Dufour believes the design of performance yachts and mainstream cruisers has converged so much that its Dufour 470 can replace its two previous ranges. Rupert Holmes puts the new yacht to the test
Yacht design has made enormous strides in the past decade: the best of today’s new boats are safer, easier to handle, faster and a lot more spacious than older models and the Dufour 470, for the most part, proves these developments.
After David Raison won the 2011 Mini Transat in a scow-bowed Mini 650 of his own design there was excitement as to what this step-change in design thinking could mean for cruising yachts of the future.
Much of that discussion was focussed on the additional volume that would be available for forecabins. However, arguably the most important benefits of the new shapes being incorporated in cruising yacht design are improvements to handling characteristics, including a reduction in heel that improves comfort at sea.
The extra form stability that helped Raison to his Mini Transat victory is therefore also hugely beneficial to cruisers. While we haven’t moved to scow-bow production cruising yachts, in the past few years forward sections have become far more voluminous than ever before and overall beam continues to increase.
The first time you sail a recent, very high stability design is often a revelation and the Dufour 470 certainly doesn’t disappoint in this respect. An increase in wind strength that’ll see older yachts scrambling to reef often requires nothing more than a minor depower using the traveller, or by twisting off the top of the mainsail.
Our test took place from La Rochelle on a glorious mid February day with a warm southerly breeze.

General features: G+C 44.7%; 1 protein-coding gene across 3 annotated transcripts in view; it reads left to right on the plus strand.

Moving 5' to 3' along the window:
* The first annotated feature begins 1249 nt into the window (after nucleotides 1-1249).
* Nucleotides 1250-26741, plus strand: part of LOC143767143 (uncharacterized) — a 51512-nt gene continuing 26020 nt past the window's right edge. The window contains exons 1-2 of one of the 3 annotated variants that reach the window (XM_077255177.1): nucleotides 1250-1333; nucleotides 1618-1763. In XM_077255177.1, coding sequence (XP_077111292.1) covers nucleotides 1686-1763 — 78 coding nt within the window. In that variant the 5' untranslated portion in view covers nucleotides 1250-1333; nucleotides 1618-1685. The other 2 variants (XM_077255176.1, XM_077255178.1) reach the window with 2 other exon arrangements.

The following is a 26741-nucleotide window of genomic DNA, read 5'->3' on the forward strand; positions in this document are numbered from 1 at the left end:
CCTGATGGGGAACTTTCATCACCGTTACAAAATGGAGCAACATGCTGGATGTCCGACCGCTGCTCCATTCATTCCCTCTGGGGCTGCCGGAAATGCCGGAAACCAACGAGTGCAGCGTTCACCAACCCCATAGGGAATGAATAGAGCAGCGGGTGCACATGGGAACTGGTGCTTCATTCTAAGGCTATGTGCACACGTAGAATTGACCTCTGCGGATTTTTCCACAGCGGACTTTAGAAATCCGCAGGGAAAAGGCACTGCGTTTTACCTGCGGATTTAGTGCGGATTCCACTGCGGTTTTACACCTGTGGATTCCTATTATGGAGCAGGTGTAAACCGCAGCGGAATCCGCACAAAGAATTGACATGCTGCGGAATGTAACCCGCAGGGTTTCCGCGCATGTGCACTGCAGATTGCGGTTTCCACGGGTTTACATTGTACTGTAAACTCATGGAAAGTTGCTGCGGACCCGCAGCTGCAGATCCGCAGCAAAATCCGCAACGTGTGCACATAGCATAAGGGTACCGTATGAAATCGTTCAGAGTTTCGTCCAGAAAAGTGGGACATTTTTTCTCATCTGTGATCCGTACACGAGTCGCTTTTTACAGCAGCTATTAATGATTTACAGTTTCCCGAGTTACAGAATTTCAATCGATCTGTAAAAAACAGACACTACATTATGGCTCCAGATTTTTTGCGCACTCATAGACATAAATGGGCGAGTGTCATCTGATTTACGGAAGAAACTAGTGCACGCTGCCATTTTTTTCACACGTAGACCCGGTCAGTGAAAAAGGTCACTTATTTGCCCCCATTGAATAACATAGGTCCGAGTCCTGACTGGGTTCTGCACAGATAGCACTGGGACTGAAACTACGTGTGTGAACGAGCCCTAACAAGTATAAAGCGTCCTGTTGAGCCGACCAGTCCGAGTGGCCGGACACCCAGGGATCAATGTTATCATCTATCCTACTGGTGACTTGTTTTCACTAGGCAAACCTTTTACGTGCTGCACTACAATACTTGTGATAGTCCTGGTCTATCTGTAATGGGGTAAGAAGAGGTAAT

I tried to press the boat hard, including carrying the Code 0 in 18 knots of true breeze with the apparent wind well forward of the beam, yet it proved extremely stiff, with a reassuringly solid feel. It was simply impossible to lean the boat over onto its ear.
A boat that heels less, demands fewer sail handling manoeuvres, and doesn’t induce panic in gusts automatically ticks many of the requirements of a great cruising yacht. Given that more sail can be carried comfortably such a boat can also put in faster passage times.
Much of this is down to the ability to maintain pace in lulls, without having to worry about carrying too much sail in gusts, which can have a big impact on average speeds. In these respects the Dufour 470 also shares qualities with some of the best of today’s racing designs that can be pushed exceptionally hard without reaching the edge of control.
Dufour 470: A variety package
A key difference between this design and a raceboat, of course, is in the deck hardware. However, Dufour has gone a stage further than its competitors in offering three different packages for different types of buyer.
These three options in one hull shape replace the two previous ranges, the Grand Large and Performance lines which Dufour has offered for the previous two decades.
The pared down ‘Easy’ specification is primarily aimed at the charter market, with all sail handling, including the German mainsheet system, carried out at a pair of winches located outboard just ahead of the two helm stations. This leaves the forward part of the cockpit entirely free for those who don’t want to participate in the action.
At the opposite end of the spectrum is the Performance package, which includes a cockpit mounted traveller, slightly taller rig and upgraded deck hardware.
Dufour expects most private owners to opt for the third ‘Ocean’ alternative. This has halyards, reefing lines and the controls for the coachroof-mounted mainsheet traveller handled at the companionway, with the rest taken to a pair of winches aft near the helm stations.
This is how our test boat was equipped, with the added benefit of optional electric power to the four sheet winches and one coachroof winch.
It’s an arrangement that works reasonably well, but is not perfect. Trimming the mainsail, for instance, may require adjustments to the sheet to be made aft and at the traveller at the companionway.
In addition, the outboard position of the sheet winches makes them more difficult to use than if they were mounted on a pedestal inboard. This is especially the case on the lee side when the boat is heeled.